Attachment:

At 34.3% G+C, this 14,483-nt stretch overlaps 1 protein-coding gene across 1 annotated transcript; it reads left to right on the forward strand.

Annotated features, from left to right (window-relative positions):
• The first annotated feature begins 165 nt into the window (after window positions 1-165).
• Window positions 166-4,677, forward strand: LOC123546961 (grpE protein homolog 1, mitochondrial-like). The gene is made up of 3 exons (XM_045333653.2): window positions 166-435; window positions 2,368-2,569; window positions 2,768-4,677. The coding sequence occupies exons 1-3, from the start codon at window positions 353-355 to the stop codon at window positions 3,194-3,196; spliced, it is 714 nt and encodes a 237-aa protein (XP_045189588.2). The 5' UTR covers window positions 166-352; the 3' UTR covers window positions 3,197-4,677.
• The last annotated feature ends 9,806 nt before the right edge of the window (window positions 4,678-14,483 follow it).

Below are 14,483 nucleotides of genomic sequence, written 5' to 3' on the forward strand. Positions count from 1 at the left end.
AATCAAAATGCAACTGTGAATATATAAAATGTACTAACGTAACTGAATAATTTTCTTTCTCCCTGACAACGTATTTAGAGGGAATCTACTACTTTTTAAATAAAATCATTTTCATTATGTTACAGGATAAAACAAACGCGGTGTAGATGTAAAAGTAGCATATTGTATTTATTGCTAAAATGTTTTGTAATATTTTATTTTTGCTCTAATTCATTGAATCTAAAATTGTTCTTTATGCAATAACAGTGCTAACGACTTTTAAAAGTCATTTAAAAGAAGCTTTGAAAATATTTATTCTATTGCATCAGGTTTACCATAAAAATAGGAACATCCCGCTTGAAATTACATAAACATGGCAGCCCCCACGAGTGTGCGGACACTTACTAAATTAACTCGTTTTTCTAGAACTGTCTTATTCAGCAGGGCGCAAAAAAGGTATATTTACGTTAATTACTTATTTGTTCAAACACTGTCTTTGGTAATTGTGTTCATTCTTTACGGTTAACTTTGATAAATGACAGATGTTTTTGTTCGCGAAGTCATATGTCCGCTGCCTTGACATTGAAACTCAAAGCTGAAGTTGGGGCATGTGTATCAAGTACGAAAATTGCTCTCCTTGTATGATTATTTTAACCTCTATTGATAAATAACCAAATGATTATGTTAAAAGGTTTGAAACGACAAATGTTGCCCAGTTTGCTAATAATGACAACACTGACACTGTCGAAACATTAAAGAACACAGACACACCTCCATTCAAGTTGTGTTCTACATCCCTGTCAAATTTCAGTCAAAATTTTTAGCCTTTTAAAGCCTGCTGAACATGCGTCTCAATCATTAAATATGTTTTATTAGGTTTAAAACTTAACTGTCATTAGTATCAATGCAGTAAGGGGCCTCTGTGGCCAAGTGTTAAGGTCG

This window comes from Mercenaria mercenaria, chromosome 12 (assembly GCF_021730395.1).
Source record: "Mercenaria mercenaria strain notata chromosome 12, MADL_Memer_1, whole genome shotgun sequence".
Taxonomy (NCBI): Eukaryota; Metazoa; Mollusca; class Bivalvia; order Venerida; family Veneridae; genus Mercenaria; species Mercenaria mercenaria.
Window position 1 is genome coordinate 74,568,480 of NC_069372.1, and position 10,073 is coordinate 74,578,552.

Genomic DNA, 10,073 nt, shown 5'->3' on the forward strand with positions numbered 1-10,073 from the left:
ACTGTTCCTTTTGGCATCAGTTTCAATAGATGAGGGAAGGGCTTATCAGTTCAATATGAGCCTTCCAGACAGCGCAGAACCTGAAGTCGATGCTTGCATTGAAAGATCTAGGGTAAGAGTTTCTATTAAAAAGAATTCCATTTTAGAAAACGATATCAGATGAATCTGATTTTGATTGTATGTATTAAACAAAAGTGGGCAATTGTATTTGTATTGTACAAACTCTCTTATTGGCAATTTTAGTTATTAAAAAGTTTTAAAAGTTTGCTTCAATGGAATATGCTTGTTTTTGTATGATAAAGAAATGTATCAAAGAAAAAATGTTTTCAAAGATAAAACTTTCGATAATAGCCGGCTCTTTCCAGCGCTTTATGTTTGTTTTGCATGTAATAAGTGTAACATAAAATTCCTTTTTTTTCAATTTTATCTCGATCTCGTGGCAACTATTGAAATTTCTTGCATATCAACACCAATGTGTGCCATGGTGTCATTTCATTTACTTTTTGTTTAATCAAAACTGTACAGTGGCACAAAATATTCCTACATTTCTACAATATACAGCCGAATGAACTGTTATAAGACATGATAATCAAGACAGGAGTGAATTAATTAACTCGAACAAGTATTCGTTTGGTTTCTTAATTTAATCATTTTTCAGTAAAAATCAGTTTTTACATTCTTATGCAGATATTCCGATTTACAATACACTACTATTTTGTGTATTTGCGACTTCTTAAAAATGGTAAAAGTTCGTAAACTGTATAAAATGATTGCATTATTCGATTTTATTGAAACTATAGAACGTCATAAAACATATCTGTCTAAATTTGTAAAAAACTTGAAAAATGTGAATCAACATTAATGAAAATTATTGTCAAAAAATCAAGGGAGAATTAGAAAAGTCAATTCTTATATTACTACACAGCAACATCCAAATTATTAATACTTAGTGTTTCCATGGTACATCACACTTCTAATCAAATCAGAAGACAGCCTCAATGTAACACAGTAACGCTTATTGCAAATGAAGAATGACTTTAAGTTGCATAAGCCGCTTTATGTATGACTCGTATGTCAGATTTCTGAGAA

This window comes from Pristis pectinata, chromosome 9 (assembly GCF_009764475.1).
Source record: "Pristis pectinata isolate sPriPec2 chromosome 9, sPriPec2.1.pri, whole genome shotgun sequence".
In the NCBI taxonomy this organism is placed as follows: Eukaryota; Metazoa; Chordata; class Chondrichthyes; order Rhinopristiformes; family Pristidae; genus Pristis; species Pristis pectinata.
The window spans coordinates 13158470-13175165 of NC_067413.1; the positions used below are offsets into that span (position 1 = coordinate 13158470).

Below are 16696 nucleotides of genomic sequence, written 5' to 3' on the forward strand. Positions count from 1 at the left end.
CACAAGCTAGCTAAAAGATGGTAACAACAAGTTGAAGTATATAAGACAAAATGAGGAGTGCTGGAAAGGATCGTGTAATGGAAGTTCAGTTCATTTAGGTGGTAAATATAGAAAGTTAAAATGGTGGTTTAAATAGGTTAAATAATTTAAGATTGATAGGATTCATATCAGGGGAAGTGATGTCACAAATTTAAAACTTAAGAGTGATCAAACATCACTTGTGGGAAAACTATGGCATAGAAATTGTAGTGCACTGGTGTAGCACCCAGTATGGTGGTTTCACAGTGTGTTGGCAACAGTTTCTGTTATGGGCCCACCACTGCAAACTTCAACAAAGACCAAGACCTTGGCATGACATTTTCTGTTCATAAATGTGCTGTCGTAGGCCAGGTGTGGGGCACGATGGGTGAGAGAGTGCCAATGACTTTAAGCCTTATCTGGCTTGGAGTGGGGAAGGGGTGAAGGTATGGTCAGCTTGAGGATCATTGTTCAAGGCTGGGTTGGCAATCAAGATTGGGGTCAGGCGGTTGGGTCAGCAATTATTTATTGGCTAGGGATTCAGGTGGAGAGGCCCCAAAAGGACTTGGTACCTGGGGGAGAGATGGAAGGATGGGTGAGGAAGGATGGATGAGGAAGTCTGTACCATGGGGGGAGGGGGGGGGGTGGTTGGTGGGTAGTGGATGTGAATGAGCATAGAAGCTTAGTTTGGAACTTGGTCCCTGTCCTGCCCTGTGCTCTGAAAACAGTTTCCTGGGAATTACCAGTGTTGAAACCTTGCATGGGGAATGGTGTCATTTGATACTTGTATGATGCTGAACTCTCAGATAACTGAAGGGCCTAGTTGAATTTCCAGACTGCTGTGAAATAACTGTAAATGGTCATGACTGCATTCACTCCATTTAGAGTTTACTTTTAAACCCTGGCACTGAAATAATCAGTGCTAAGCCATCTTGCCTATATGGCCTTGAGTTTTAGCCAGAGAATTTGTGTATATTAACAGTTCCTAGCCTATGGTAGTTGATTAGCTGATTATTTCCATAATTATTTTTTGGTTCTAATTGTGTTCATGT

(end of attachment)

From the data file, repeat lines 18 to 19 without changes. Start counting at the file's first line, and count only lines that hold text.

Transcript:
Below are 16696 nucleotides of genomic sequence, written 5' to 3' on the forward strand. Positions count from 1 at the left end.
CACAAGCTAGCTAAAAGATGGTAACAACAAGTTGAAGTATATAAGACAAAATGAGGAGTGCTGGAAAGGATCGTGTAATGGAAGTTCAGTTCATTTAGGTGGTAAATATAGAAAGTTAAAATGGTGGTTTAAATAGGTTAAATAATTTAAGATTGATAGGATTCATATCAGGGGAAGTGATGTCACAAATTTAAAACTTAAGAGTGATCAAACATCACTTGTGGGAAAACTATGGCATAGAAATTGTAGTGCACTGGTGTAGCACCCAGTATGGTGGTTTCACAGTGTGTTGGCAACAGTTTCTGTTATGGGCCCACCACTGCAAACTTCAACAAAGACCAAGACCTTGGCATGACATTTTCTGTTCATAAATGTGCTGTCGTAGGCCAGGTGTGGGGCACGATGGGTGAGAGAGTGCCAATGACTTTAAGCCTTATCTGGCTTGGAGTGGGGAAGGGGTGAAGGTATGGTCAGCTTGAGGATCATTGTTCAAGGCTGGGTTGGCAATCAAGATTGGGGTCAGGCGGTTGGGTCAGCAATTATTTATTGGCTAGGGATTCAGGTGGAGAGGCCCCAAAAGGACTTGGTACCTGGGGGAGAGATGGAAGGATGGGTGAGGAAGGATGGATGAGGAAGTCTGTACCATGGGGGGAGGGGGGGGGGTGGTTGGTGGGTAGTGGATGTGAATGAGCATAGAAGCTTAGTTTGGAACTTGGTCCCTGTCCTGCCCTGTGCTCTGAAAACAGTTTCCTGGGAATTACCAGTGTTGAAACCTTGCATGGGGAATGGTGTCATTTGATACTTGTATGATGCTGAACTCTCAGATAACTGAAGGGCCTAGTTGAATTTCCAGACTGCTGTGAAATAACTGTAAATGGTCATGACTGCATTCACTCCATTTAGAGTTTACTTTTAAACCCTGGCACTGAAATAATCAGTGCTAAGCCATCTTGCCTATATGGCCTTGAGTTTTAGCCAGAGAATTTGTGTATATTAACAGTTCCTAGCCTATGGTAGTTGATTAGCTGATTATTTCCATAATTATTTTTTGGTTCTAATTGTGTTCATGT